As C.S. Lewis once said, you and I have never met a mere mortal. The people we come into contact with may very soon be departing this life and on to the next. This was the case for my new friend John Appleton. I'm saying a prayer for his wife, his family, and his church tonight. And I'm going to remember that it's all about people.
Thank you for the privilege of serving you, and of getting to know you.
We are starting a new series here on the blog: Cordial Weddings! The posts will include real weddings, wedding etiquette, and groomsmen gift ideas, just to name a few.
Today we are featuring Jason and Erica from Nashville, Tennessee. When this lovely couple married last August, Jason wore our white pique bow tie. They married at Covenant Presbyterian Church (where Andy and Ellie have had the privilege of attending several times over the years) and held their reception at The Hermitage Hotel.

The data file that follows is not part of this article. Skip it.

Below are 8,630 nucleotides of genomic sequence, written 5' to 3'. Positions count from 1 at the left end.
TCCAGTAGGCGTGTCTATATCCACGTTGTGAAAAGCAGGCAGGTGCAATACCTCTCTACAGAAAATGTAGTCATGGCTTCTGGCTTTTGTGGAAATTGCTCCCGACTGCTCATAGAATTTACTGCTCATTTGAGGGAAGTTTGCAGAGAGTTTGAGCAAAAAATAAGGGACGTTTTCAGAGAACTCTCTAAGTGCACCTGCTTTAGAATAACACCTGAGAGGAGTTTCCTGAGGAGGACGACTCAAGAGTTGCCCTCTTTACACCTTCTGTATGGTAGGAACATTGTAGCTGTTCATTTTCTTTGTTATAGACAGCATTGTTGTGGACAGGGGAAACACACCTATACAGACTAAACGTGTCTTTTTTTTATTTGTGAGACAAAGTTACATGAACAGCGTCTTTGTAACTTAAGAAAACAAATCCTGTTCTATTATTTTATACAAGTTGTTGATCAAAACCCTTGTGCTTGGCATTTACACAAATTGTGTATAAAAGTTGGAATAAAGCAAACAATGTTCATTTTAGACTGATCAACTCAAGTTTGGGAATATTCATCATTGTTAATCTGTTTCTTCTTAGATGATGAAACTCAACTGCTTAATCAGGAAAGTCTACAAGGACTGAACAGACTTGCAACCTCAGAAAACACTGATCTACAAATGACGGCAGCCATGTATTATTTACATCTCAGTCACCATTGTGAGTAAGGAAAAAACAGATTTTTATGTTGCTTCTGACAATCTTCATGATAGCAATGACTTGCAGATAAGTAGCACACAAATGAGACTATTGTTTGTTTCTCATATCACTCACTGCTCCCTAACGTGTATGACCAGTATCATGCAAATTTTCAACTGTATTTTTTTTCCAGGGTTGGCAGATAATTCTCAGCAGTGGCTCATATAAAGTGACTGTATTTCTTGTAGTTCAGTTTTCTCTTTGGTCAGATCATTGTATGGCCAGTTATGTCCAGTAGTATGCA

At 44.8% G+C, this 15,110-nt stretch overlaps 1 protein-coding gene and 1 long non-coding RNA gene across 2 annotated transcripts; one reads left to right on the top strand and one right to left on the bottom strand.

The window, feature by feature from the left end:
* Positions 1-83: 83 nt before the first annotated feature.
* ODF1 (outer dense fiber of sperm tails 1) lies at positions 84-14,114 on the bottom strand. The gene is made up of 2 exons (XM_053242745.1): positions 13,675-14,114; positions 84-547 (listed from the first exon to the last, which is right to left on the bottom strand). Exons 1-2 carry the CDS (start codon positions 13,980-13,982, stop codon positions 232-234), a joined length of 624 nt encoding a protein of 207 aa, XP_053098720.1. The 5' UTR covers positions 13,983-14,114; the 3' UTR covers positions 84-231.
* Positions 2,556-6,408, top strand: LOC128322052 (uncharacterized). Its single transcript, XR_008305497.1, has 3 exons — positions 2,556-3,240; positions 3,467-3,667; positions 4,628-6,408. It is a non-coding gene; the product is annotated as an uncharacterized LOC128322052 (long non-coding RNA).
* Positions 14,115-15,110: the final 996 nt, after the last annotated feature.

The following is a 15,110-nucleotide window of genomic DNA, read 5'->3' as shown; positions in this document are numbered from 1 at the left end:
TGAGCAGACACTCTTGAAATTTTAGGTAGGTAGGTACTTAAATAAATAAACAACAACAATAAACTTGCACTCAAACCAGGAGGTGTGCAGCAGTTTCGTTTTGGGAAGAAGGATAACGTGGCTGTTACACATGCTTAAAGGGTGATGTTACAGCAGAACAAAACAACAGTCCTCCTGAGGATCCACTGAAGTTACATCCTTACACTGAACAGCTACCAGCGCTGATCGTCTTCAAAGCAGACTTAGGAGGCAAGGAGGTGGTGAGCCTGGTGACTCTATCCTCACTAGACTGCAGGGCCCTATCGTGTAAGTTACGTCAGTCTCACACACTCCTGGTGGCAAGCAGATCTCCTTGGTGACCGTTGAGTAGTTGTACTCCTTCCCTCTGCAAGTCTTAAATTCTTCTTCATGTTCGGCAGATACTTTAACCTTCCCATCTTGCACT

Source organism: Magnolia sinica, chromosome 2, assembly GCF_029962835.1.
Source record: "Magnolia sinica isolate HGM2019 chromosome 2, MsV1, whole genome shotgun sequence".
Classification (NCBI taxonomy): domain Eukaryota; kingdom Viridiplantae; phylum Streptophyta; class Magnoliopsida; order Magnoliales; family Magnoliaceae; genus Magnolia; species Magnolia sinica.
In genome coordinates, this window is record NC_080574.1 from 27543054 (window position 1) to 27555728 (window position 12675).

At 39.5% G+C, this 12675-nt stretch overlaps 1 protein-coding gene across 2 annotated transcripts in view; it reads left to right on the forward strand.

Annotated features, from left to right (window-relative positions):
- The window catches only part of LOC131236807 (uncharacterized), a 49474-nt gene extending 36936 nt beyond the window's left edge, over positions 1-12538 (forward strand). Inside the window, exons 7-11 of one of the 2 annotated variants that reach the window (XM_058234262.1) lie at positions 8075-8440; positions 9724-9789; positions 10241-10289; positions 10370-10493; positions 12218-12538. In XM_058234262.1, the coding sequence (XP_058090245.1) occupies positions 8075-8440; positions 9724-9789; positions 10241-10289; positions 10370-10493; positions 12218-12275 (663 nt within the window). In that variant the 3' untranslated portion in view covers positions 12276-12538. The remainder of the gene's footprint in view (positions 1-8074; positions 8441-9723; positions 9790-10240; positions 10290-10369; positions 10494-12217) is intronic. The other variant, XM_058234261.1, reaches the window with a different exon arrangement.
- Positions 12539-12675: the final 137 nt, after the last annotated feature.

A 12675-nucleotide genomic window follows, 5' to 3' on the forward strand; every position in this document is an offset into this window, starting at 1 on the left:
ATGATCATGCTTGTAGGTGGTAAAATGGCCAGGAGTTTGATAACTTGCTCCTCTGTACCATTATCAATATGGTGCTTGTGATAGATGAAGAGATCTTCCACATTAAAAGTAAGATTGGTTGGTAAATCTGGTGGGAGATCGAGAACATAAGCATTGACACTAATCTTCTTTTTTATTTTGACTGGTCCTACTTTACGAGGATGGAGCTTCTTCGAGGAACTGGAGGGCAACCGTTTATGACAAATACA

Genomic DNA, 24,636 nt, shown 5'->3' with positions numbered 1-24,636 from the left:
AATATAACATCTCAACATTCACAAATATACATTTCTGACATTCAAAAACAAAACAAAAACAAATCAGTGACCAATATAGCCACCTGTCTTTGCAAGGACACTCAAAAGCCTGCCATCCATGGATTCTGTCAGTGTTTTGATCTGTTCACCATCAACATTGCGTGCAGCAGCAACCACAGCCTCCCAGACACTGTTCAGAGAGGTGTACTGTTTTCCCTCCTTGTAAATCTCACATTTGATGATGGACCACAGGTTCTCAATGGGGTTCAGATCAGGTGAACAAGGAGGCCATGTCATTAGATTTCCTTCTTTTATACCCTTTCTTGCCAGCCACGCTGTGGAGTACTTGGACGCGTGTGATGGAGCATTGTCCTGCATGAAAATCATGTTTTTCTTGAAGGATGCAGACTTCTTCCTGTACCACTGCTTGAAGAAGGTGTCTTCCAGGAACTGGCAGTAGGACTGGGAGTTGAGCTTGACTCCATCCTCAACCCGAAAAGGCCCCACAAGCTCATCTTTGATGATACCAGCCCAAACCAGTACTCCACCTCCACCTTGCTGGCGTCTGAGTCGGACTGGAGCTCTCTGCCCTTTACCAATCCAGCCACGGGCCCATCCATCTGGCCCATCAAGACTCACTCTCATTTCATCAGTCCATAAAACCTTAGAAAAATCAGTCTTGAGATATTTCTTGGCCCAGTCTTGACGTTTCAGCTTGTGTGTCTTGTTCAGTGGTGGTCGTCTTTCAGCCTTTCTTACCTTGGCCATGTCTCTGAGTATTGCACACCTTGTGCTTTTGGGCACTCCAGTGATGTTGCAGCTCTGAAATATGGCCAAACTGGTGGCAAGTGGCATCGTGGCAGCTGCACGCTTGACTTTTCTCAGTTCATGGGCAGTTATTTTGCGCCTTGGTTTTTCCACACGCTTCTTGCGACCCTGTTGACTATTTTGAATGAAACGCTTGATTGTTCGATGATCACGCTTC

Why he bought a white pique bow tie for his wedding:
"As soon as Erika and I decided that I, as the groom, would wear full dress white tie for our wedding, I knew I had to do something special with my bow tie. For me, the tie is incredibly important because it is the centerpiece of a man's appearance. It is the anchor that ties the rest of his tuxedo, suit, or whatever else he is wearing together. I immediately knew that a rental bow tie would not do. Even an adjustable self-tie bow tie was not preferable. But given the constraints of the tradition of white tie, I couldn't just go anywhere for one. That's when I found The Cordial Churchman."
Given the style shirt Jason wore, the bow tie was visible around his neck since it did not have a collar. We made sure to size the tie to his measurements, instead of sewing in sliders. In our humble opinion, it looks great on him!
Congratulations, Jason and Erika, and thank you for sharing pictures from your wedding! The pictures were taken by Rachel Moore.
**If you would like TCC to make custom bow ties for your wedding, visit our online shop at thecordialchurchman.com or contact us at firstname.lastname@example.org